Analysis. History. Perspective.

Sports Then and Now



Pro Football Hall of Fame Continues to Play Catch-up With Class of 2016 0

Posted on February 06, 2016 by Dean Hybl
There was no surprise in the selection of Brett Favre for the 2016 Pro Football Hall of Fame class.

There was no surprise in the selection of Brett Favre for the 2016 Pro Football Hall of Fame class.

Between 2000 and 2009, the selection committee for the Pro Football Hall of Fame chose for induction a grand total of 54 former player, coaches and league officials. You might think that number reflects exclusivity and ensuring only the “best of the best” are recognized with the highest honor for the sport. However, in a sport with 32 teams and more than 1,600 players every year, the reality was that the committee left a lot of deserving players waiting in the wings.

Because of that, over the last seven years the committee has been playing catch-up. Where a class of six or seven was once an exception (only nine times between 1970 and 2009), every class since 2010 has included at least six inductees and with the addition of eight new members for 2016, there have now been consecutive classes of eight for the first time since 1967 and 1968. Since 2010, 50 former players, coaches and contributors have been selected for the Hall of Fame.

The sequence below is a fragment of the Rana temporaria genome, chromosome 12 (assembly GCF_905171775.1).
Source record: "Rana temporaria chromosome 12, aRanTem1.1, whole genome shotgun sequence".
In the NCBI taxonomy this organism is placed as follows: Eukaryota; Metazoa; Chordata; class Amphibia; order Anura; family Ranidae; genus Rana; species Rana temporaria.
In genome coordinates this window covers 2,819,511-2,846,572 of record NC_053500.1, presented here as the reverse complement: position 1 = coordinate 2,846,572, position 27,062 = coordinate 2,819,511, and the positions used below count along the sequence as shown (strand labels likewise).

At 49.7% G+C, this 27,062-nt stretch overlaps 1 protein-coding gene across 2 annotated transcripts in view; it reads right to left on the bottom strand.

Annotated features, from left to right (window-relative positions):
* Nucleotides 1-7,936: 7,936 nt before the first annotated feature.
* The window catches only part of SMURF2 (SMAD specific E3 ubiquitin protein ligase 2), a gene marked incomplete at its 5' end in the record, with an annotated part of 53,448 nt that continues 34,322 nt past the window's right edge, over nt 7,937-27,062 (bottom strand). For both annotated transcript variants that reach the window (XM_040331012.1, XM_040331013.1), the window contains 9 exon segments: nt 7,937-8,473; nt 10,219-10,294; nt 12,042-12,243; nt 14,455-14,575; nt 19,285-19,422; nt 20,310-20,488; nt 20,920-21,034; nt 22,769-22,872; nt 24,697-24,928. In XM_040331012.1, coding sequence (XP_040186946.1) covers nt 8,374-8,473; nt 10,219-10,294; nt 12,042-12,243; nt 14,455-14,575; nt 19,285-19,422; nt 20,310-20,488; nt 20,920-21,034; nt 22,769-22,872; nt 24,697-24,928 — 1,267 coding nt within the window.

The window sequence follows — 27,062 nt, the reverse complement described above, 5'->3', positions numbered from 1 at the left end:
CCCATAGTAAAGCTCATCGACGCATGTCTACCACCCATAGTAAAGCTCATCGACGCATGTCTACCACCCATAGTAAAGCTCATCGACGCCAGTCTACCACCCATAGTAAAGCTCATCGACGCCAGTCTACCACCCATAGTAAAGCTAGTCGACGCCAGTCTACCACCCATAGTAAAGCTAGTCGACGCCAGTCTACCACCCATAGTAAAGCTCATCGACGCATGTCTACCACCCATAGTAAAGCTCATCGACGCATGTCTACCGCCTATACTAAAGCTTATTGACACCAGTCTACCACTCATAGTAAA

I applaud the current committee for recognizing the mistakes of the past and continuing to grow the HOF, but even with their larger classes there continues to be questions and confusing decisions.

When Brett Favre finally retired (for the last time) following the 2010 season, there was little doubt that he would be a member of the 2016 Hall of Fame class. The other seven people who will join Favre in Canton this August include a few more surprises.

Perhaps the most disheartening thing about the Class of 2016 is that both of the senior selections, Dick Stanfel and Ken Stabler, are not alive to enjoy their day in the sun. Both died within a month of each other during the summer of 2015.